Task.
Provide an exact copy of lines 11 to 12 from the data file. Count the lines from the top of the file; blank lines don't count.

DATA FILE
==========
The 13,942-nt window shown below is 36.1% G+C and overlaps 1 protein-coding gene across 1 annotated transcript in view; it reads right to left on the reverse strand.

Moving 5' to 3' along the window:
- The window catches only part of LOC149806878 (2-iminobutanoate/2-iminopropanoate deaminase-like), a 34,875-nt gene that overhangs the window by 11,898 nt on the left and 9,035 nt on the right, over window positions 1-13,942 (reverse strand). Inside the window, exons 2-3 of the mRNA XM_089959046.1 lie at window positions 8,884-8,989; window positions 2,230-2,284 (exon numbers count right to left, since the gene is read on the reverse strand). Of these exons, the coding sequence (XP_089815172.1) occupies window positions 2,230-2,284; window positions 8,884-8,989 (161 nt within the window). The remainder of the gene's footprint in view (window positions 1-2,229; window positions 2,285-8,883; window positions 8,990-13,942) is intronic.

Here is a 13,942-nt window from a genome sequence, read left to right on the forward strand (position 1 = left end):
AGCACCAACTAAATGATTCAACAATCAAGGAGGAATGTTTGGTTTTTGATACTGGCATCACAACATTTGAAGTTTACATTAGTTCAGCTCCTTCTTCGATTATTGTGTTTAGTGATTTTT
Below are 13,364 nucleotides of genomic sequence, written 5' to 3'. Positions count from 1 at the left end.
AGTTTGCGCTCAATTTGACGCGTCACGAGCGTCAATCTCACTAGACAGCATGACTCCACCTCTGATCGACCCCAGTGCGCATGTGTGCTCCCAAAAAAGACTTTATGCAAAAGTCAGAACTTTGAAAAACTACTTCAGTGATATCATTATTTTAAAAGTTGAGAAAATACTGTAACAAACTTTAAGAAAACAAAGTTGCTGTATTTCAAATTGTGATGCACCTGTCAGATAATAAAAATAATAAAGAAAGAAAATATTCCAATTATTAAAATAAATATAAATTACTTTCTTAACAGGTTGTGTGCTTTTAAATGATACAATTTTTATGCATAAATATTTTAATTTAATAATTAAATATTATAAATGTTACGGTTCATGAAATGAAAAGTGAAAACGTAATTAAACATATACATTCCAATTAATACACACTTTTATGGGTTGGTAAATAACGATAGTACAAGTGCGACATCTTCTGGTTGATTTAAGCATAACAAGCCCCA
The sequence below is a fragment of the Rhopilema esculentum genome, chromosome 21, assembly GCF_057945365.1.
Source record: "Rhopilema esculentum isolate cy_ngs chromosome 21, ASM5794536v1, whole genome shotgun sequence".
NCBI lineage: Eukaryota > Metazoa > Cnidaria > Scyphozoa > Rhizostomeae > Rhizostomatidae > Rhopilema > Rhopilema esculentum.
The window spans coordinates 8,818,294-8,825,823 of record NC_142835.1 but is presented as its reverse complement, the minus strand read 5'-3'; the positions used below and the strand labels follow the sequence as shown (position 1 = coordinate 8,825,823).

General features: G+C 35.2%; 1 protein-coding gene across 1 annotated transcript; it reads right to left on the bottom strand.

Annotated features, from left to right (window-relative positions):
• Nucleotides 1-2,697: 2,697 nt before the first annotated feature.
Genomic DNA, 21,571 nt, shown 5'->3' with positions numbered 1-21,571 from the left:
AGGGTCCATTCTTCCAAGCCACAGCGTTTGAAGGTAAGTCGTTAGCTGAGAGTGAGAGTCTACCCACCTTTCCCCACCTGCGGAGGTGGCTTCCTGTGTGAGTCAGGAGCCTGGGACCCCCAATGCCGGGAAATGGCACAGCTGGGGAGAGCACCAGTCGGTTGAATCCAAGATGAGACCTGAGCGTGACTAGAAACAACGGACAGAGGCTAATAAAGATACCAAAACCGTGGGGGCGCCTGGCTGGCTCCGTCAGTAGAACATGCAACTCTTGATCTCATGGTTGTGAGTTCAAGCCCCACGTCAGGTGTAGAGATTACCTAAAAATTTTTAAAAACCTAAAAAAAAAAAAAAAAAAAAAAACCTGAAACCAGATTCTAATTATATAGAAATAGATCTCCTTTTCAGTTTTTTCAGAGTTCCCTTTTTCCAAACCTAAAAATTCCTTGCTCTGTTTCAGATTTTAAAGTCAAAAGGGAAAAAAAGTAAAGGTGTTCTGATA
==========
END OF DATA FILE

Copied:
The window spans coordinates 8,818,294-8,825,823 of record NC_142835.1 but is presented as its reverse complement, the minus strand read 5'-3'; the positions used below and the strand labels follow the sequence as shown (position 1 = coordinate 8,825,823).

General features: G+C 35.2%; 1 protein-coding gene across 1 annotated transcript; it reads right to left on the bottom strand.